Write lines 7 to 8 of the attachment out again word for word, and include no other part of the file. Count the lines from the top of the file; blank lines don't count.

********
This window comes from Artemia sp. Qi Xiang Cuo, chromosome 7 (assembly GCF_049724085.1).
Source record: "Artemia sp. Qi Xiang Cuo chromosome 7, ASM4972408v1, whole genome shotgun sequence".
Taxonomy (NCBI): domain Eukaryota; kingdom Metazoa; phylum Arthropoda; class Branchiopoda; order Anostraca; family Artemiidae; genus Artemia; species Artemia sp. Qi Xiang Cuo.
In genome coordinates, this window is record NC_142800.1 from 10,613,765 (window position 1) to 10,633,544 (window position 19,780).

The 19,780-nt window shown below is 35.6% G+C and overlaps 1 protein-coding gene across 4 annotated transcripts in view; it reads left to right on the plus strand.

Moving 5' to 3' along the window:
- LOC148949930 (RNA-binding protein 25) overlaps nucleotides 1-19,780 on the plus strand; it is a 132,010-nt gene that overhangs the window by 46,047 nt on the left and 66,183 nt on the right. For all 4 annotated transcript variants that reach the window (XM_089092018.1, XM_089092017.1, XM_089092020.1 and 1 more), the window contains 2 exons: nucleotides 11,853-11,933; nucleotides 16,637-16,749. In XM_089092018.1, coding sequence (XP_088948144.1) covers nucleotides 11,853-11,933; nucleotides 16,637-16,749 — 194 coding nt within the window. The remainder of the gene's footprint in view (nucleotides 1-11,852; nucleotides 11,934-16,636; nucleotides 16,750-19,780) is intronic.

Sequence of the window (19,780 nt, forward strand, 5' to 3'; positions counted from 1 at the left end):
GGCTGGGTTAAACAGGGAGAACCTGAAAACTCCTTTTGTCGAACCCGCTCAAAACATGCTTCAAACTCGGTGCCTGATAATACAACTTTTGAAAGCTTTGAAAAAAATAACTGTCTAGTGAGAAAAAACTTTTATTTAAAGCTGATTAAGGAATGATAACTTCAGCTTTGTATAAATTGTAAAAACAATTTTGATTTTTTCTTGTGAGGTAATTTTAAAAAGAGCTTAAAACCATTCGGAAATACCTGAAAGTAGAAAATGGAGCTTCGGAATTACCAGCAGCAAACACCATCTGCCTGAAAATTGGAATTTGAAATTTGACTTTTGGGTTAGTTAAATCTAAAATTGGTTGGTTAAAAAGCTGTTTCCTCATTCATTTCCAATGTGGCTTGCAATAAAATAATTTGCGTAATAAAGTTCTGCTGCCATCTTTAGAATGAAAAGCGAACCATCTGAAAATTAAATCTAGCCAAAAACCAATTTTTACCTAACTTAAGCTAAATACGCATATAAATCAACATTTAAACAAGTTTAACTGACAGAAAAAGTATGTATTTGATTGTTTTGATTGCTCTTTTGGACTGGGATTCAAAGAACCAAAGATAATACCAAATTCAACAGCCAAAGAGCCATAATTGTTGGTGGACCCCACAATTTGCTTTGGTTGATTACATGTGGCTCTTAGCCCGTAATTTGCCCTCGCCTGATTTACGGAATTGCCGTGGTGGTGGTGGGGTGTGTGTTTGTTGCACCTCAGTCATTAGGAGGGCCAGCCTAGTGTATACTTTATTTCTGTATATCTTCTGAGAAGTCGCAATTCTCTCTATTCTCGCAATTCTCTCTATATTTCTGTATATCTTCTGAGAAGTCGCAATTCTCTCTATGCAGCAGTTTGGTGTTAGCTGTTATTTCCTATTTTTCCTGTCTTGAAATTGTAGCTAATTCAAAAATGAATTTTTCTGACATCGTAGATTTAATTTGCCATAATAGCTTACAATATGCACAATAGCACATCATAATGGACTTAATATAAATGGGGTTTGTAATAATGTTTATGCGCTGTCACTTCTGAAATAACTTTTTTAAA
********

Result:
- LOC148949930 (RNA-binding protein 25) overlaps nucleotides 1-19,780 on the plus strand; it is a 132,010-nt gene that overhangs the window by 46,047 nt on the left and 66,183 nt on the right. For all 4 annotated transcript variants that reach the window (XM_089092018.1, XM_089092017.1, XM_089092020.1 and 1 more), the window contains 2 exons: nucleotides 11,853-11,933; nucleotides 16,637-16,749. In XM_089092018.1, coding sequence (XP_088948144.1) covers nucleotides 11,853-11,933; nucleotides 16,637-16,749 — 194 coding nt within the window. The remainder of the gene's footprint in view (nucleotides 1-11,852; nucleotides 11,934-16,636; nucleotides 16,750-19,780) is intronic.

Sequence of the window (19,780 nt, forward strand, 5' to 3'; positions counted from 1 at the left end):